- A 10-year Treasury is a debt obligation of the United States government. It is repaid with fixed interest payments every 6 months and face value at maturity.
- The interest rate paid on a 10-year treasury is often referred to as the “risk free” rate because it is backed by the US government and repayment is near certain.
- A triple-net leased property is a piece of real estate whose tenant lease structure requires them to make a base monthly rental payment plus taxes, insurance, and maintenance.
- When compared as potential investment options, a 10-year Treasury typically offers a lower interest rate, but less risk and more stability. They tend to be a good fit for investors seeking stable income and preservation of capital.
- A triple-net leased property has slightly more risk, but also offers the potential for a higher return. They tend to be a good fit for investors seeking income plus some capital growth.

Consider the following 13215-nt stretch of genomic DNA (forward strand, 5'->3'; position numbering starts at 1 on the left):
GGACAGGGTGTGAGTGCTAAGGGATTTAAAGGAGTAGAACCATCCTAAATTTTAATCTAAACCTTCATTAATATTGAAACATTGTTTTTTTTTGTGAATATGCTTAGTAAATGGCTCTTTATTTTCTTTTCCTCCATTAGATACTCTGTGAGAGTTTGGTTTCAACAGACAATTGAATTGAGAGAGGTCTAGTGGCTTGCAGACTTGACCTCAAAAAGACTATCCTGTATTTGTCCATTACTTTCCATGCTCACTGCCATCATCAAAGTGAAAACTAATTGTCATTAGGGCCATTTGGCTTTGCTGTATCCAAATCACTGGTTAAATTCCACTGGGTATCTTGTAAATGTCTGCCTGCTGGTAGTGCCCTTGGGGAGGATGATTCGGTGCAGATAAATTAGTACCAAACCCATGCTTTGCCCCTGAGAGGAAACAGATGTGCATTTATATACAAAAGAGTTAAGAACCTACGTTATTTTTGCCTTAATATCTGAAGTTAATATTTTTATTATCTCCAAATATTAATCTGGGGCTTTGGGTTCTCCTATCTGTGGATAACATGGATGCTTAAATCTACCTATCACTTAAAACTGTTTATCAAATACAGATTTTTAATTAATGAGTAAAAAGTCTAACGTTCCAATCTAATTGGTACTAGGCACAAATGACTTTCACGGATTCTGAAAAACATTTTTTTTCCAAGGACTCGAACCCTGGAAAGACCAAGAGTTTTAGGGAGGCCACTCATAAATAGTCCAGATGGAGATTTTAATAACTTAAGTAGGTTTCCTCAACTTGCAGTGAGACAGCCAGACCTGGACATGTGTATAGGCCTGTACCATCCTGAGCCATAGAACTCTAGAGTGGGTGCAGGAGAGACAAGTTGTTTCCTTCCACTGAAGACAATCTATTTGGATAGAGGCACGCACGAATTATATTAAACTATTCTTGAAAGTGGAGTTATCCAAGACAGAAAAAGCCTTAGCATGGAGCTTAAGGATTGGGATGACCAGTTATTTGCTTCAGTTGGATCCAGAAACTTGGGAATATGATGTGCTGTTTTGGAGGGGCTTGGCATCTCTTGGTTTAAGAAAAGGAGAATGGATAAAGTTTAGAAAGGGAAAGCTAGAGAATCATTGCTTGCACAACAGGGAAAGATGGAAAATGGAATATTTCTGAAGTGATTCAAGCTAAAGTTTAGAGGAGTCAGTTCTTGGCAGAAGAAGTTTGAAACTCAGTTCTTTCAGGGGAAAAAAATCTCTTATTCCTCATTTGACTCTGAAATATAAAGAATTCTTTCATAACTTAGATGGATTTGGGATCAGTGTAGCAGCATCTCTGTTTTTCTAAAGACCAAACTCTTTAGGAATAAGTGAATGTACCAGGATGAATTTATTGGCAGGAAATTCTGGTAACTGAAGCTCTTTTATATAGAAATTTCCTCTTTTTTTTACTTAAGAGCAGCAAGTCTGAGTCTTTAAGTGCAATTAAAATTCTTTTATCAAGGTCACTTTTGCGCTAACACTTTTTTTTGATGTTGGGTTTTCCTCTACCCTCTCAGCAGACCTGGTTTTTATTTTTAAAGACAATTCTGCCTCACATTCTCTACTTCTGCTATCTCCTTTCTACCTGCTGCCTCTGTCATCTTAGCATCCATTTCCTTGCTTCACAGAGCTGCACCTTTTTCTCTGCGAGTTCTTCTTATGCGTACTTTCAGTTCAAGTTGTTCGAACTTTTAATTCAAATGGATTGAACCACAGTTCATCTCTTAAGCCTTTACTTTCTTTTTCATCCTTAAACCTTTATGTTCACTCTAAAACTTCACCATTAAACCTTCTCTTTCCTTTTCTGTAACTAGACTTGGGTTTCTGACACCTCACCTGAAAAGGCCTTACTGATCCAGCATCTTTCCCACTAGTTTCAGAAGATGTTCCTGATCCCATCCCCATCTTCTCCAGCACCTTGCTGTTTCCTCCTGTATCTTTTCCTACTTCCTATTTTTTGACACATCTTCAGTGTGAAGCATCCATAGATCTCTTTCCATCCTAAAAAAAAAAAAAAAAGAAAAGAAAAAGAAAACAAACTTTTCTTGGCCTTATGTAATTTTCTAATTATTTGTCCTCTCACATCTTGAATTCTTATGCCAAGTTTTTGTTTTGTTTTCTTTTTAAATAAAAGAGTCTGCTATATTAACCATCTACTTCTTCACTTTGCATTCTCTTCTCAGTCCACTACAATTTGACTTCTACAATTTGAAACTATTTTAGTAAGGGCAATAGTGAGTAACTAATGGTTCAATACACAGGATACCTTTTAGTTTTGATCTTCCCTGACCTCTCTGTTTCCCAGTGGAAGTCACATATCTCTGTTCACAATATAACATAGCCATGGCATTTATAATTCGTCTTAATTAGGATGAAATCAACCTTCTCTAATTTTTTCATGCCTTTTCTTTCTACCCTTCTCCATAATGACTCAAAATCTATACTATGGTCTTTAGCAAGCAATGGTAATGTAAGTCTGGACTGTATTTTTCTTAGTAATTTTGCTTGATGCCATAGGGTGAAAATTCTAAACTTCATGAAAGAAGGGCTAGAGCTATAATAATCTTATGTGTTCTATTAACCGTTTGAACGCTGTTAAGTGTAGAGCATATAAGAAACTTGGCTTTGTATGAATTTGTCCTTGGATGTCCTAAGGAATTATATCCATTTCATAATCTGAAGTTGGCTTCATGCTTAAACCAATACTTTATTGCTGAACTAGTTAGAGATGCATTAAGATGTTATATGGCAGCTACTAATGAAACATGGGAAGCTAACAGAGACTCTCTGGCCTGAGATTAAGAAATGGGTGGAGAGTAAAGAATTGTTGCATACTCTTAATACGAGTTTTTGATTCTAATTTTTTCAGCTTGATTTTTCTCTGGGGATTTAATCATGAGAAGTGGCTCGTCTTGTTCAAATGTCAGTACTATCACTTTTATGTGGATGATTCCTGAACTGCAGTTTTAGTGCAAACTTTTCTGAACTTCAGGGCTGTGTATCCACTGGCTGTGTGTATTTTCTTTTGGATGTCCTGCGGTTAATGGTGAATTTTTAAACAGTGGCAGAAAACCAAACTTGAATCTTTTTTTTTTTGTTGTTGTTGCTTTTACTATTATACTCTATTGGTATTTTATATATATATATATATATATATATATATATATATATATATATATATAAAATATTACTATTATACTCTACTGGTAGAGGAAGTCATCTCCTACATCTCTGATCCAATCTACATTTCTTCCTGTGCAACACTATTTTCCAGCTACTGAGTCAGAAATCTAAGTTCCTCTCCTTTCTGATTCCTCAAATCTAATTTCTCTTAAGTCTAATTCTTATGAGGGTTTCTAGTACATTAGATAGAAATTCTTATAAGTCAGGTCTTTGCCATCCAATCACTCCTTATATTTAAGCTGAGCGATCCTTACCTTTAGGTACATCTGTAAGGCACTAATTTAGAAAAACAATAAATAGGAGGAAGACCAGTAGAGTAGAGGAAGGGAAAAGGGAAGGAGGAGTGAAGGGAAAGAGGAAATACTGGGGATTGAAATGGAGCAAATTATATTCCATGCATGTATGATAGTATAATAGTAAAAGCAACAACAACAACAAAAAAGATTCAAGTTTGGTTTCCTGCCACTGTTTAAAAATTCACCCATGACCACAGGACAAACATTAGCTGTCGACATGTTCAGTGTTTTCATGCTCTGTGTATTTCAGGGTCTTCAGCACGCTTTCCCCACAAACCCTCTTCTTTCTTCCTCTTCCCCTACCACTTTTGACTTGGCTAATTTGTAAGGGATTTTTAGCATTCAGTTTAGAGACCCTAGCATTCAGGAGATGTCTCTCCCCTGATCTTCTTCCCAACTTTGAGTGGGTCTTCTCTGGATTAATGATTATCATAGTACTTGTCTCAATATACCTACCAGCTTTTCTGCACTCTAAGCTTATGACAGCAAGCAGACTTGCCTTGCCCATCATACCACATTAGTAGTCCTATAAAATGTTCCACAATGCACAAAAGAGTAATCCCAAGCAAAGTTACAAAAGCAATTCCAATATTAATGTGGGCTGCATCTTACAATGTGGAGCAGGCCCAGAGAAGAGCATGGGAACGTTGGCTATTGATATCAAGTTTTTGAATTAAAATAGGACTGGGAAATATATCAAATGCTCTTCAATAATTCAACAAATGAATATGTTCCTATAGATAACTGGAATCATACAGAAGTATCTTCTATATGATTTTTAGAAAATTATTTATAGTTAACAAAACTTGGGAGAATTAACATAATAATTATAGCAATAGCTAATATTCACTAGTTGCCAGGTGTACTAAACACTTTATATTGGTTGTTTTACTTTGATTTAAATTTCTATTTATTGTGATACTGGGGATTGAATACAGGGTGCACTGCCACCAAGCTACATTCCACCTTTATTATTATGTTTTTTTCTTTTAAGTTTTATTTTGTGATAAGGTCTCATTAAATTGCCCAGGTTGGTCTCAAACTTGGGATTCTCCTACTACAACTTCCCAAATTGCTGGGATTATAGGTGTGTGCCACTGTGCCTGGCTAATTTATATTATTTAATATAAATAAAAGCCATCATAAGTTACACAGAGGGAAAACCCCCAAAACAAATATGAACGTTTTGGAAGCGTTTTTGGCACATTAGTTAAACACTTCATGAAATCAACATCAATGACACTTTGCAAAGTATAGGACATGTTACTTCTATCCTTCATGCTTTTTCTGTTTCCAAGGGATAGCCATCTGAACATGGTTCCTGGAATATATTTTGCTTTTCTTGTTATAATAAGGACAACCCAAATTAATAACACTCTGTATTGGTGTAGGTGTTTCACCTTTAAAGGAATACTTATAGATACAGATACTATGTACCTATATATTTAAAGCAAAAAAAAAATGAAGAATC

A decision to make an investment is often one that is made between two alternatives. For investors seeking stable income and little to no risk of loss, two such alternatives are the 10-Year Treasury and a Triple-Net Leased Property. In this article, the risks and benefits of each are discussed.
What is a 10-Year Treasury?
A 10-Year Treasury Note is a debt obligation issued by the United States Government. It has a term of 10 years and pays a fixed rate of interest every six months and repays the face value upon maturity.
The interest rate paid is often referred to as the “risk free rate” because an investment in US government debt is considered to be as close to risk free as an investment can get. For context, the 10-year Treasury interest rate has ranged from ~1.75% to ~3.75% from 2018 – 2021.